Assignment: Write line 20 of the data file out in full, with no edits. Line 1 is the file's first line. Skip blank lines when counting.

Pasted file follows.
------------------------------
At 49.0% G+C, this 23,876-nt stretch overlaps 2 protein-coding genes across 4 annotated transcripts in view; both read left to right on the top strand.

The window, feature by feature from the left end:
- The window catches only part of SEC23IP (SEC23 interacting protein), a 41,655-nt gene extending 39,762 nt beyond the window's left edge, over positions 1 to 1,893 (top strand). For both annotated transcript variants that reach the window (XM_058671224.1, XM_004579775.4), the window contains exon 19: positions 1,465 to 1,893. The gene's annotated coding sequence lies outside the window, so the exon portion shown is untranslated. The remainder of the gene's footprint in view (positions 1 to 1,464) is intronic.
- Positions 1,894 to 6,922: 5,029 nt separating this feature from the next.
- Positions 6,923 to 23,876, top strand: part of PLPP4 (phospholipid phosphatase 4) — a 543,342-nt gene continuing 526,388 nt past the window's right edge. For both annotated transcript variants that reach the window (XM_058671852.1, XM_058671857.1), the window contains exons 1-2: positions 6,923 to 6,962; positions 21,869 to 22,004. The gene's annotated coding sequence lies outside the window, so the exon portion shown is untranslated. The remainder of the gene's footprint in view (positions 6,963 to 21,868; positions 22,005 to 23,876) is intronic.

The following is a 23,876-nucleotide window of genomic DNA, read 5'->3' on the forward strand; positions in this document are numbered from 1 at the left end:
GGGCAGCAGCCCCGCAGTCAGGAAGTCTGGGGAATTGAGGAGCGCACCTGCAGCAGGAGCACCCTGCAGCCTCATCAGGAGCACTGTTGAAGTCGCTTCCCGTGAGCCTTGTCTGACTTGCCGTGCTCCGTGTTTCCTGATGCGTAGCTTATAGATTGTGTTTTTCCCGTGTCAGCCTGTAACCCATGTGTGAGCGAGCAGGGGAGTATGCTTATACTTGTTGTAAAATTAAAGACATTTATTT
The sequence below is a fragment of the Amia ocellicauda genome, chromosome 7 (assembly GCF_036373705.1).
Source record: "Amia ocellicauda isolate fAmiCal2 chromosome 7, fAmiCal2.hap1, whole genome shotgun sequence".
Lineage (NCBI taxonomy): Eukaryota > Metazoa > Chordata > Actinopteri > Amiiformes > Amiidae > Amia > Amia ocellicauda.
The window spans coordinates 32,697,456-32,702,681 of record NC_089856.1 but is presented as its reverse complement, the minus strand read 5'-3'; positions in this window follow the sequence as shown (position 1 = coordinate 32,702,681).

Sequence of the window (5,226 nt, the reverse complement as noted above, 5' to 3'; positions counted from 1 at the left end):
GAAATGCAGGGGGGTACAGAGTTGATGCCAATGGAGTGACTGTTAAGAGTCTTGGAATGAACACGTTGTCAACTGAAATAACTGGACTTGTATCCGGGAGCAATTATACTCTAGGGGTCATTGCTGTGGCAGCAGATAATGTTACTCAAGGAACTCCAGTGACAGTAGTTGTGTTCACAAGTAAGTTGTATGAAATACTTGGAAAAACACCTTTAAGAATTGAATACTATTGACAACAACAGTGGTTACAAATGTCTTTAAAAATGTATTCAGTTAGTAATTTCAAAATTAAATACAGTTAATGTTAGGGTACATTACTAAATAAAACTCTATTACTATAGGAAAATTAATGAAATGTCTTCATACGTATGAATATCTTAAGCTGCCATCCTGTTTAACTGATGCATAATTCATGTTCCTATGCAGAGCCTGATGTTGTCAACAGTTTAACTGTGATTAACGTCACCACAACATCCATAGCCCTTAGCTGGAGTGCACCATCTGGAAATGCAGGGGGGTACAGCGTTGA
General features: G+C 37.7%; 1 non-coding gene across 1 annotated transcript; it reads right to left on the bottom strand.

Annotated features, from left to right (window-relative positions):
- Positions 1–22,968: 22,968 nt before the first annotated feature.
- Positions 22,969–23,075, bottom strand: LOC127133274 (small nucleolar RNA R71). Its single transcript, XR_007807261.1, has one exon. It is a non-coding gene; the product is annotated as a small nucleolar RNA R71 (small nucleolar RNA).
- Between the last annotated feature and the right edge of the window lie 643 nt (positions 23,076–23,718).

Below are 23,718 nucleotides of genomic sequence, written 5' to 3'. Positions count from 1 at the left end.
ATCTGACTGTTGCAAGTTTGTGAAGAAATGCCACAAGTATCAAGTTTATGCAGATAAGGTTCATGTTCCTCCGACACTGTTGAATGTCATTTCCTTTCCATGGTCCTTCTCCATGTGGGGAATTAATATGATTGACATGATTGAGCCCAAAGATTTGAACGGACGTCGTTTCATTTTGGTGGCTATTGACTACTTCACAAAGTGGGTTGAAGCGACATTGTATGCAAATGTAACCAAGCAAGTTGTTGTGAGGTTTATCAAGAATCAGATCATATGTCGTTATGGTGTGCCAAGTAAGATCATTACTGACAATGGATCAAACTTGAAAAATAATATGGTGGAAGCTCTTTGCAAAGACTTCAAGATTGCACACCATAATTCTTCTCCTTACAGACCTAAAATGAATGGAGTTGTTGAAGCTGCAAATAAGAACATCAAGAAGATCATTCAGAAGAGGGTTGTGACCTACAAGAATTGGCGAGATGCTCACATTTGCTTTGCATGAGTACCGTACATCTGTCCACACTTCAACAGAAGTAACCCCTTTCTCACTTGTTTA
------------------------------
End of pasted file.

ATCTGACTGTTGCAAGTTTGTGAAGAAATGCCACAAGTATCAAGTTTATGCAGATAAGGTTCATGTTCCTCCGACACTGTTGAATGTCATTTCCTTTCCATGGTCCTTCTCCATGTGGGGAATTAATATGATTGACATGATTGAGCCCAAAGATTTGAACGGACGTCGTTTCATTTTGGTGGCTATTGACTACTTCACAAAGTGGGTTGAAGCGACATTGTATGCAAATGTAACCAAGCAAGTTGTTGTGAGGTTTATCAAGAATCAGATCATATGTCGTTATGGTGTGCCAAGTAAGATCATTACTGACAATGGATCAAACTTGAAAAATAATATGGTGGAAGCTCTTTGCAAAGACTTCAAGATTGCACACCATAATTCTTCTCCTTACAGACCTAAAATGAATGGAGTTGTTGAAGCTGCAAATAAGAACATCAAGAAGATCATTCAGAAGAGGGTTGTGACCTACAAGAATTGGCGAGATGCTCACATTTGCTTTGCATGAGTACCGTACATCTGTCCACACTTCAACAGAAGTAACCCCTTTCTCACTTGTTTA